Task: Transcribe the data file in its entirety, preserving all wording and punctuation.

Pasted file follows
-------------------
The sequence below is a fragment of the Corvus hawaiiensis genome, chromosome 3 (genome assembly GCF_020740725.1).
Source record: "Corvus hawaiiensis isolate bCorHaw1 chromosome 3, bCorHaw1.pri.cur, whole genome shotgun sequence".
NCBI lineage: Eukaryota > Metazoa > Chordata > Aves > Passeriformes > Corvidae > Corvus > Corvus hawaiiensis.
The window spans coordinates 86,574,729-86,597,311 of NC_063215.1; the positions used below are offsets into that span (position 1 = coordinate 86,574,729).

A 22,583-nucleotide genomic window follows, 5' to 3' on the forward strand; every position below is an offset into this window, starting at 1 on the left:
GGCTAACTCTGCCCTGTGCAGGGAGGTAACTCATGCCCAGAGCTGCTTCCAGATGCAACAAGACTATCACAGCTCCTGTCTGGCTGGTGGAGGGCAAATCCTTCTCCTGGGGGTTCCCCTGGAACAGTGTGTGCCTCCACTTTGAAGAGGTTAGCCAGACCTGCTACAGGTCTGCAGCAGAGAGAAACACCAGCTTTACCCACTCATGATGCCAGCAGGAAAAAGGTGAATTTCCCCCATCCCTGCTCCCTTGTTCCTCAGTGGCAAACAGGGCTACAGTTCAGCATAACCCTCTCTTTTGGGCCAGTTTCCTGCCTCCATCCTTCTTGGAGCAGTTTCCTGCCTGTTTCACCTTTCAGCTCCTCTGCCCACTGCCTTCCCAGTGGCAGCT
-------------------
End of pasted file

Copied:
The sequence below is a fragment of the Corvus hawaiiensis genome, chromosome 3 (genome assembly GCF_020740725.1).
Source record: "Corvus hawaiiensis isolate bCorHaw1 chromosome 3, bCorHaw1.pri.cur, whole genome shotgun sequence".
NCBI lineage: Eukaryota > Metazoa > Chordata > Aves > Passeriformes > Corvidae > Corvus > Corvus hawaiiensis.
The window spans coordinates 86,574,729-86,597,311 of NC_063215.1; the positions used below are offsets into that span (position 1 = coordinate 86,574,729).

A 22,583-nucleotide genomic window follows, 5' to 3' on the forward strand; every position below is an offset into this window, starting at 1 on the left:
GGCTAACTCTGCCCTGTGCAGGGAGGTAACTCATGCCCAGAGCTGCTTCCAGATGCAACAAGACTATCACAGCTCCTGTCTGGCTGGTGGAGGGCAAATCCTTCTCCTGGGGGTTCCCCTGGAACAGTGTGTGCCTCCACTTTGAAGAGGTTAGCCAGACCTGCTACAGGTCTGCAGCAGAGAGAAACACCAGCTTTACCCACTCATGATGCCAGCAGGAAAAAGGTGAATTTCCCCCATCCCTGCTCCCTTGTTCCTCAGTGGCAAACAGGGCTACAGTTCAGCATAACCCTCTCTTTTGGGCCAGTTTCCTGCCTCCATCCTTCTTGGAGCAGTTTCCTGCCTGTTTCACCTTTCAGCTCCTCTGCCCACTGCCTTCCCAGTGGCAGCT